Hygiene Habits for Kids
Good Hygiene Habits Start Early
There’s more to hygiene than hand washing, though that’s a good start. Setting up a routine of healthy hygiene when your kids are young can create habits that last throughout their lives. Use our head to toenails guide and create good hygiene habits for your kids.
Most younger children can get away with washing their hair two or three times a week. In fact, washing hair too often can dry out young scalps, making them more prone to dandruff. As kids enter their tweens and teens, the hormonal effects of puberty take hold, making their hair greasy and a good shampooing at least every other day necessary.
Young children either love the bath or hate it. On non-shampoo days, you can make a thorough bath into a fun game. Have your child put on their bathing suit and plop them into the tub with a washcloth, a bowl of warm soapy water, and a bowl of warm rinse water. Make sure they know that the washcloth goes into the soapy water before scrubbing a body part then into the rinse water before repeating.
Toddlers and preschoolers still need parents to help them with skin care, as rashes, bumps, and scabs are par for the course at this age. Before your child gets dressed after their bath, help them look over their skin from head to toe to make sure there aren’t any new blemishes that need tending to.
Skin Care for Teens
Like their hair, teenagers’ skin becomes oilier with puberty. There are a number of acne-reducing medications on the market, but the benefits of simply washing with water and mild soap are sometimes overlooked. Teach your teen to wash their face two to three times a day and avoid picking at pimples.
Clean teeth and gums can prevent everything from bad breath to cavities to heart disease later in life. Your child should be brushing and flossing at least twice a day, if not after every meal. Older children can carry tooth-brushing kits in their backpacks to brush at school. Younger children can participate in their oral hygiene by helping you time the full two minutes a good brushing requires.
Washing underarms and wearing deodorant is a rite of passage many tweens and teens not only hate but ignore. Sweat starts to become body odor around the ages of nine or ten. Talk to your child about the importance of washing under their arms especially after sports practice. Depending on how heavily your child sweats, you may want to choose an antiperspirant, not just a deodorant. Deodorant controls bacteria and adds scent, while an antiperspirant also helps to minimize sweating.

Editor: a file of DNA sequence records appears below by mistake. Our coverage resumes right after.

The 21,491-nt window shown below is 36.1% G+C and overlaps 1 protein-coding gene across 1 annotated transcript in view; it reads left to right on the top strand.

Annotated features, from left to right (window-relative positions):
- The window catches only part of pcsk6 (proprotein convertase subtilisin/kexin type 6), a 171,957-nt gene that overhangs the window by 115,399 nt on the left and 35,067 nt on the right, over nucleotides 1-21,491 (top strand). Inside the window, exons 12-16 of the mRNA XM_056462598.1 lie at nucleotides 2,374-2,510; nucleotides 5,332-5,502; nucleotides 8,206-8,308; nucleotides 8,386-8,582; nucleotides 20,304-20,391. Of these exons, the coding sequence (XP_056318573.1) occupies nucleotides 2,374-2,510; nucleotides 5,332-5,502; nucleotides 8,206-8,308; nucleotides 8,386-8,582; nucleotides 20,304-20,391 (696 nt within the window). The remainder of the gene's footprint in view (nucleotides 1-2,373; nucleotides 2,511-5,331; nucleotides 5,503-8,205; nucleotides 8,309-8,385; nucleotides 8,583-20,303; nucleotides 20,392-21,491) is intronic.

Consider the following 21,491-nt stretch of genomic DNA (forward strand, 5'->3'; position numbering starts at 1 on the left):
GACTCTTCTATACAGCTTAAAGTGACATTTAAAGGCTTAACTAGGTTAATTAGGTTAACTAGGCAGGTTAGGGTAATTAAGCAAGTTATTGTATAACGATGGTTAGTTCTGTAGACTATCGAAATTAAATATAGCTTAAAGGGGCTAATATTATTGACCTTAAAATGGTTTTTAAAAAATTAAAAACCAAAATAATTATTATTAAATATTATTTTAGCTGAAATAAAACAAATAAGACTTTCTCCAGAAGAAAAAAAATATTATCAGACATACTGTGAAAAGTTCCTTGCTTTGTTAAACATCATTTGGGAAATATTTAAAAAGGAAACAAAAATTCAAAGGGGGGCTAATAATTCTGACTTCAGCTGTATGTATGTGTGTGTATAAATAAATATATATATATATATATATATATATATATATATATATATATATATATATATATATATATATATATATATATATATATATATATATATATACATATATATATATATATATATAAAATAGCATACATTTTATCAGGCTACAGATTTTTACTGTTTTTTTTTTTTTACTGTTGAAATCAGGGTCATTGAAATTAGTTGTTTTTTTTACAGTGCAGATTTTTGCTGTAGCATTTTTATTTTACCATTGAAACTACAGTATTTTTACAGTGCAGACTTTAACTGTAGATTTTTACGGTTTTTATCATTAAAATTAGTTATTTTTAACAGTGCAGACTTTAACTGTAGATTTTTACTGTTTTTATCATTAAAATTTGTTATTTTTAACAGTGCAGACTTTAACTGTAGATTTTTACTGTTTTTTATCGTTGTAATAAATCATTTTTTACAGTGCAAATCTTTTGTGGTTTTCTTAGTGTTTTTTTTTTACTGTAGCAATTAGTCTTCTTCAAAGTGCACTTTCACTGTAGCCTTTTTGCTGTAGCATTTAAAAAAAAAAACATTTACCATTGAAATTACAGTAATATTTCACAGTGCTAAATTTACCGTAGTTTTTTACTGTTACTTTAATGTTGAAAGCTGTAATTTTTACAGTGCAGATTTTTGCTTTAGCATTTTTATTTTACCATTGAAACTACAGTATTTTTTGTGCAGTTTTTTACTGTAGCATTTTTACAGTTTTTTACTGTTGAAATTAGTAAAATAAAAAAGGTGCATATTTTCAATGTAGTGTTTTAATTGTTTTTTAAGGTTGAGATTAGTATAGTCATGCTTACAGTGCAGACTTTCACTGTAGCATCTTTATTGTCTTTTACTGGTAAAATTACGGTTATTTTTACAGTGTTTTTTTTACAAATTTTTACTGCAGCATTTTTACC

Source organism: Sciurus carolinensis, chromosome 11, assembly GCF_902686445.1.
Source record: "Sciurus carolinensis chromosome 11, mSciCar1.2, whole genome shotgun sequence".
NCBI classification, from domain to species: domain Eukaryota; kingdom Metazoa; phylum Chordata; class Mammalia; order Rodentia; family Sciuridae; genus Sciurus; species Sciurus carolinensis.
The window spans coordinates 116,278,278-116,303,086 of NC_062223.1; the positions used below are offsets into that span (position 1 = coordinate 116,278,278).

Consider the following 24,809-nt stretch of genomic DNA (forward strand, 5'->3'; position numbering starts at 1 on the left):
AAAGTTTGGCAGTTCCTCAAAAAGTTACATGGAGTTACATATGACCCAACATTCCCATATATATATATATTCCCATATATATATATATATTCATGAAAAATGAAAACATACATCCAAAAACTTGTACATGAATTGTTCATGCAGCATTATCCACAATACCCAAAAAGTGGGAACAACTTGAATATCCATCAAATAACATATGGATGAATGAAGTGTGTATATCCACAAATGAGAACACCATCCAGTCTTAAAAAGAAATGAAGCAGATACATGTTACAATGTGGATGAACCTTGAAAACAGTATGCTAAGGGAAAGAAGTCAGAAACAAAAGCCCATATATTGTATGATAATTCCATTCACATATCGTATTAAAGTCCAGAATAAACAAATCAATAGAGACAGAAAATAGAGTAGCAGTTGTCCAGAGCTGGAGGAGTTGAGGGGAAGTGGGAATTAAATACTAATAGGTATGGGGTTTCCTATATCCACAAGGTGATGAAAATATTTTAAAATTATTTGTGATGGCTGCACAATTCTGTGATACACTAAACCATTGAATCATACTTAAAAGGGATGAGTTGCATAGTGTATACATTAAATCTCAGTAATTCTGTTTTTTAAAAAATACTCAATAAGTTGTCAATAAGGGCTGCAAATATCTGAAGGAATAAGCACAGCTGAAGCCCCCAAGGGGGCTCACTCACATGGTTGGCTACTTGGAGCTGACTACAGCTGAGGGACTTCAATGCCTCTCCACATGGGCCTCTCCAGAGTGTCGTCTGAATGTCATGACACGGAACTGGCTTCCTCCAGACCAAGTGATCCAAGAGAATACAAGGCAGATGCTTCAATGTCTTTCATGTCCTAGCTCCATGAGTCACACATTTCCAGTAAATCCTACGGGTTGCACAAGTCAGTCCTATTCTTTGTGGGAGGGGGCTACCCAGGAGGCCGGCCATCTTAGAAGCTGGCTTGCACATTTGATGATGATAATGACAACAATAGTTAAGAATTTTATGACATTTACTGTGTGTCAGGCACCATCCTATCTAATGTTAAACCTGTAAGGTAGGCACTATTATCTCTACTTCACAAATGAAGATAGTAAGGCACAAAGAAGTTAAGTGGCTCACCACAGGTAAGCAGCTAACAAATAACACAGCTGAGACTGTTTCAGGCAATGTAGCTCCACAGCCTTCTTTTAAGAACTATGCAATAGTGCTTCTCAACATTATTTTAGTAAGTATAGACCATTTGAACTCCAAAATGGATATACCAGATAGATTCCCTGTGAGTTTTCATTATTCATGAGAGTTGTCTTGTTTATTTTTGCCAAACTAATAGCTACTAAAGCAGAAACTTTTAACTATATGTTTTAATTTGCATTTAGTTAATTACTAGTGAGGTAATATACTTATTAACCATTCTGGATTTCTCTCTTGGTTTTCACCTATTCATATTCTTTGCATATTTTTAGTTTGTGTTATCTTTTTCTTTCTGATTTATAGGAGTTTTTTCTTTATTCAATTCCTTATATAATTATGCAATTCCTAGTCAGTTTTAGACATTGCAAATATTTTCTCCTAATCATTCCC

Hand washing is an integral piece of good hygiene. Washing before and after meals, after playing in the dirt, or with pets, and after being in contact with someone who is sick is the best way to eliminate germs. Remember to let your child know the importance of scrubbing with soap for the amount of time it takes to sing “Happy Birthday” twice.
Fingernails are a breeding ground for bacteria. The germs that live under your child’s nails are easily transferred to their eyes, nose, and mouth. Invest in a good nail brush and help your child scrub the dirt out from under their nails before bedtime. A weekly clipping will help get rid of dirt and reduce the possibility of painful ingrown nails.
Once young children become toilet-trained, you’ll need to focus on the habits that keep little parts clean. Teach them to wipe thoroughly from front to back and wash their hands when they’re done. These healthy habits will help minimize irritation and keep infections at bay.
Just for Girls
Once girls start wearing makeup and begin menstruating, there are some hygiene habits specific to their needs. Encourage your daughter to keep a chart of her cycle, so she won’t get caught without feminine hygiene products. As for the makeup, make sure she knows sharing can spread infection and that going to sleep with her makeup on can wreak havoc on her skin.